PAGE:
What can be done?

To its credit, the National Trust has already banned badger culls on its land.

And, crucially, in May 2021 the government announced that the licensing of new intensive badger culls will stop at the end of 2022. Instead, they plan to focus their efforts on badger vaccination, increased cattle testing and development of cattle vaccines.

But despite this announcement, Natural England has approved seven new cull zones and 40 new licences which allow the killing of tens of thousands of badgers by 2025. Much more needs to be done to challenge the perception among the farming community that culling badgers is the answer to eradicating bovine TB.

European badger with trout caught in mouth in mountain stream
Badgers are omnivores, but largely feast on earthworms, insects and small mammals.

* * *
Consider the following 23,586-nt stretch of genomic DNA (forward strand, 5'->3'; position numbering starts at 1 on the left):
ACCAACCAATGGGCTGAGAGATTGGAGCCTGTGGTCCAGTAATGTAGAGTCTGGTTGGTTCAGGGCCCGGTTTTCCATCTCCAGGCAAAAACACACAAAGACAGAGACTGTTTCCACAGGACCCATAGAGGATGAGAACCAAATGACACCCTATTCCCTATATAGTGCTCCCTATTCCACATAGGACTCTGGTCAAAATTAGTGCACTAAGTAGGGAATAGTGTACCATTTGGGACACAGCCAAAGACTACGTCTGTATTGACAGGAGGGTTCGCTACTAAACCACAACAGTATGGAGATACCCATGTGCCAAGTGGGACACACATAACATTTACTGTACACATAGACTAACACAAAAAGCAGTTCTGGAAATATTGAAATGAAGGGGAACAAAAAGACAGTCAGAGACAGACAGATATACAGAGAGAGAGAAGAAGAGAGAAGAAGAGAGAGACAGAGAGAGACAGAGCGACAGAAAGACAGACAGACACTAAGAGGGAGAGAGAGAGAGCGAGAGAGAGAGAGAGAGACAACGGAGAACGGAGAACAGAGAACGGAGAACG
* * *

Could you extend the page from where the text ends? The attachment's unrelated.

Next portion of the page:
Martin Mecnarowski/shutterstock

As badgers are already fully protected by law – under the Protection of Badgers Act 1992 – the key to reducing persecution lies in ensuring perpetrators are caught and convicted. This requires increasing public awareness and recognition of wildlife crimes. The Badger Trust has produced a short film to show the different methods of badger persecution, how to recognise the signs and to highlight the importance of recording and reporting badger crimes.

As for hedgehogs, we can look closer to home when it comes to taking action.

Good habitat cover provides safety and refuge for hedgehogs, and in areas where food supply is plentiful, enables them to live alongside badgers. Creating hedgehog friendly gardens by leaving wild areas and enabling connectivity to other gardens – by installing hedgehog highways – has been found to significantly increase sightings of hedghogs.

In short, there is no reason why both of these popular animals can’t continue to coexist and thrive. And in any case, can it ever be right to demonise (and even kill) an animal for simply living its life?

The Conversation

Anna Champneys does not work for, consult, own shares in or receive funding from any company or organisation that would benefit from this article, and has disclosed no relevant affiliations beyond their academic appointment.